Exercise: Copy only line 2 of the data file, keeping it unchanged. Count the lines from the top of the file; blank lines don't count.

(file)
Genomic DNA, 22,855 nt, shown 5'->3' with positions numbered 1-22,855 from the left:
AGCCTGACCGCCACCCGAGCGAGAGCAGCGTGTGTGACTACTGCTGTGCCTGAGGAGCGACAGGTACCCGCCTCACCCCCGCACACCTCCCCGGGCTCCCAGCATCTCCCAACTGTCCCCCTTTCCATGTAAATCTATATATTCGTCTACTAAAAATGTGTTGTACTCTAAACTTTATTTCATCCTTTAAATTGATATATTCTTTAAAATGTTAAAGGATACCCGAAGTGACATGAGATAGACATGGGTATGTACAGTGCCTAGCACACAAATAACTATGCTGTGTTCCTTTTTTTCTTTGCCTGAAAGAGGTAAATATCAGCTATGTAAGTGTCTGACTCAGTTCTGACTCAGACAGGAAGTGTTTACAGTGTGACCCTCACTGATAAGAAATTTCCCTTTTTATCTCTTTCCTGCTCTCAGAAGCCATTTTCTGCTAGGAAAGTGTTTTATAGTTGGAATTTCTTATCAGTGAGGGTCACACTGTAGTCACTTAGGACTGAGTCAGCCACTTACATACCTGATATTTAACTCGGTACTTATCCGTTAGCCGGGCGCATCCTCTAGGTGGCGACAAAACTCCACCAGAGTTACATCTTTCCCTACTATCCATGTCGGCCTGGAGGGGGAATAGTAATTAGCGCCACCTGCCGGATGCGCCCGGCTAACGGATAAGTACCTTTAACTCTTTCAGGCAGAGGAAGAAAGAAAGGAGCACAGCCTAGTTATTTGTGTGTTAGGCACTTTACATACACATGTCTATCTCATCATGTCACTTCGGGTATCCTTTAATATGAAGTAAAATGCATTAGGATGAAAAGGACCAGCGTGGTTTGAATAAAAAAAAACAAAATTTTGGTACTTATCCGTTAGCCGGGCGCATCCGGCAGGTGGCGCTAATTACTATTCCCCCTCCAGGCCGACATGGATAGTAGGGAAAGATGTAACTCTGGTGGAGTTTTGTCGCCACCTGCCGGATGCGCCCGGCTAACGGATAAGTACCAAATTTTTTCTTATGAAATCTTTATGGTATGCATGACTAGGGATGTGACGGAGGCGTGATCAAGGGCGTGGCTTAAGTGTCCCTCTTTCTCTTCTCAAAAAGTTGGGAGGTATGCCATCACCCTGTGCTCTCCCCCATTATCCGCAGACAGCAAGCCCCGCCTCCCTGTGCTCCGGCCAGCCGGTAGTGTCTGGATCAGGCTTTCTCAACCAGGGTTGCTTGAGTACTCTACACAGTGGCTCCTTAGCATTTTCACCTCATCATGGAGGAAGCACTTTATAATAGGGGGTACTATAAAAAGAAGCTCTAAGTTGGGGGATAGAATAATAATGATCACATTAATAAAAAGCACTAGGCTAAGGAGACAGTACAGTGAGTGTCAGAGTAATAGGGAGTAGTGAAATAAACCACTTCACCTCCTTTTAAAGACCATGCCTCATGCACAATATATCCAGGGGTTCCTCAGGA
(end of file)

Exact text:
AGCCTGACCGCCACCCGAGCGAGAGCAGCGTGTGTGACTACTGCTGTGCCTGAGGAGCGACAGGTACCCGCCTCACCCCCGCACACCTCCCCGGGCTCCCAGCATCTCCCAACTGTCCCCCTTTCCATGTAAATCTATATATTCGTCTACTAAAAATGTGTTGTACTCTAAACTTTATTTCATCCTTTAAATTGATATATTCTTTAAAATGTTAAAGGATACCCGAAGTGACATGAGATAGACATGGGTATGTACAGTGCCTAGCACACAAATAACTATGCTGTGTTCCTTTTTTTCTTTGCCTGAAAGAGGTAAATATCAGCTATGTAAGTGTCTGACTCAGTTCTGACTCAGACAGGAAGTGTTTACAGTGTGACCCTCACTGATAAGAAATTTCCCTTTTTATCTCTTTCCTGCTCTCAGAAGCCATTTTCTGCTAGGAAAGTGTTTTATAGTTGGAATTTCTTATCAGTGAGGGTCACACTGTAGTCACTTAGGACTGAGTCAGCCACTTACATACCTGATATTTAACTCGGTACTTATCCGTTAGCCGGGCGCATCCTCTAGGTGGCGACAAAACTCCACCAGAGTTACATCTTTCCCTACTATCCATGTCGGCCTGGAGGGGGAATAGTAATTAGCGCCACCTGCCGGATGCGCCCGGCTAACGGATAAGTACCTTTAACTCTTTCAGGCAGAGGAAGAAAGAAAGGAGCACAGCCTAGTTATTTGTGTGTTAGGCACTTTACATACACATGTCTATCTCATCATGTCACTTCGGGTATCCTTTAATATGAAGTAAAATGCATTAGGATGAAAAGGACCAGCGTGGTTTGAATAAAAAAAAACAAAATTTTGGTACTTATCCGTTAGCCGGGCGCATCCGGCAGGTGGCGCTAATTACTATTCCCCCTCCAGGCCGACATGGATAGTAGGGAAAGATGTAACTCTGGTGGAGTTTTGTCGCCACCTGCCGGATGCGCCCGGCTAACGGATAAGTACCAAATTTTTTCTTATGAAATCTTTATGGTATGCATGACTAGGGATGTGACGGAGGCGTGATCAAGGGCGTGGCTTAAGTGTCCCTCTTTCTCTTCTCAAAAAGTTGGGAGGTATGCCATCACCCTGTGCTCTCCCCCATTATCCGCAGACAGCAAGCCCCGCCTCCCTGTGCTCCGGCCAGCCGGTAGTGTCTGGATCAGGCTTTCTCAACCAGGGTTGCTTGAGTACTCTACACAGTGGCTCCTTAGCATTTTCACCTCATCATGGAGGAAGCACTTTATAATAGGGGGTACTATAAAAAGAAGCTCTAAGTTGGGGGATAGAATAATAATGATCACATTAATAAAAAGCACTAGGCTAAGGAGACAGTACAGTGAGTGTCAGAGTAATAGGGAGTAGTGAAATAAACCACTTCACCTCCTTTTAAAGACCATGCCTCATGCACAATATATCCAGGGGTTCCTCAGGA